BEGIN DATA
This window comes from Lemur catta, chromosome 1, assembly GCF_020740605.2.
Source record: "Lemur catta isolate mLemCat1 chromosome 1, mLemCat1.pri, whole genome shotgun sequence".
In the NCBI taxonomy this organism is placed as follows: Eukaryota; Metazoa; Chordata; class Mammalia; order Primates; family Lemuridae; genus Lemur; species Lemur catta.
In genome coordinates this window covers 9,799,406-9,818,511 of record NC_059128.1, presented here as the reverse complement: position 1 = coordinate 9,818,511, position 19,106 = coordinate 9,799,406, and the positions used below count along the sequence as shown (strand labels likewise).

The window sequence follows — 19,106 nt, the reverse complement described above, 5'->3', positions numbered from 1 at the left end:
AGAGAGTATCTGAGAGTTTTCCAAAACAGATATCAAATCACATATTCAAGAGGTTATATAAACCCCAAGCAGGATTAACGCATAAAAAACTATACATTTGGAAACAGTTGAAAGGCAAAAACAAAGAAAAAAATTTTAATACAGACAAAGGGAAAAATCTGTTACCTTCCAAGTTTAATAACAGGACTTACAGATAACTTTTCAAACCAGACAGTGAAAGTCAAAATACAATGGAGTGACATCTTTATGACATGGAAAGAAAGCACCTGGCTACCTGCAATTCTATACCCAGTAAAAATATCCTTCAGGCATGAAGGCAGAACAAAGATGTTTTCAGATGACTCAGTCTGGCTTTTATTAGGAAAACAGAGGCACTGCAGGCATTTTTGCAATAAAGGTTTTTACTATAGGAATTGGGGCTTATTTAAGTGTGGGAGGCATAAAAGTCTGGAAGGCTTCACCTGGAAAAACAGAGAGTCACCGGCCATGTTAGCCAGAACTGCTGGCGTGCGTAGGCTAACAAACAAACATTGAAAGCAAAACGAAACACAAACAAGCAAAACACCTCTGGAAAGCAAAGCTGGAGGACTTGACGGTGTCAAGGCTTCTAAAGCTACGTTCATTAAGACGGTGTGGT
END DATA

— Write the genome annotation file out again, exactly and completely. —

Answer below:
This window comes from Lemur catta, chromosome 1, assembly GCF_020740605.2.
Source record: "Lemur catta isolate mLemCat1 chromosome 1, mLemCat1.pri, whole genome shotgun sequence".
In the NCBI taxonomy this organism is placed as follows: Eukaryota; Metazoa; Chordata; class Mammalia; order Primates; family Lemuridae; genus Lemur; species Lemur catta.
In genome coordinates this window covers 9,799,406-9,818,511 of record NC_059128.1, presented here as the reverse complement: position 1 = coordinate 9,818,511, position 19,106 = coordinate 9,799,406, and the positions used below count along the sequence as shown (strand labels likewise).

The window sequence follows — 19,106 nt, the reverse complement described above, 5'->3', positions numbered from 1 at the left end:
AGAGAGTATCTGAGAGTTTTCCAAAACAGATATCAAATCACATATTCAAGAGGTTATATAAACCCCAAGCAGGATTAACGCATAAAAAACTATACATTTGGAAACAGTTGAAAGGCAAAAACAAAGAAAAAAATTTTAATACAGACAAAGGGAAAAATCTGTTACCTTCCAAGTTTAATAACAGGACTTACAGATAACTTTTCAAACCAGACAGTGAAAGTCAAAATACAATGGAGTGACATCTTTATGACATGGAAAGAAAGCACCTGGCTACCTGCAATTCTATACCCAGTAAAAATATCCTTCAGGCATGAAGGCAGAACAAAGATGTTTTCAGATGACTCAGTCTGGCTTTTATTAGGAAAACAGAGGCACTGCAGGCATTTTTGCAATAAAGGTTTTTACTATAGGAATTGGGGCTTATTTAAGTGTGGGAGGCATAAAAGTCTGGAAGGCTTCACCTGGAAAAACAGAGAGTCACCGGCCATGTTAGCCAGAACTGCTGGCGTGCGTAGGCTAACAAACAAACATTGAAAGCAAAACGAAACACAAACAAGCAAAACACCTCTGGAAAGCAAAGCTGGAGGACTTGACGGTGTCAAGGCTTCTAAAGCTACGTTCATTAAGACGGTGTGGT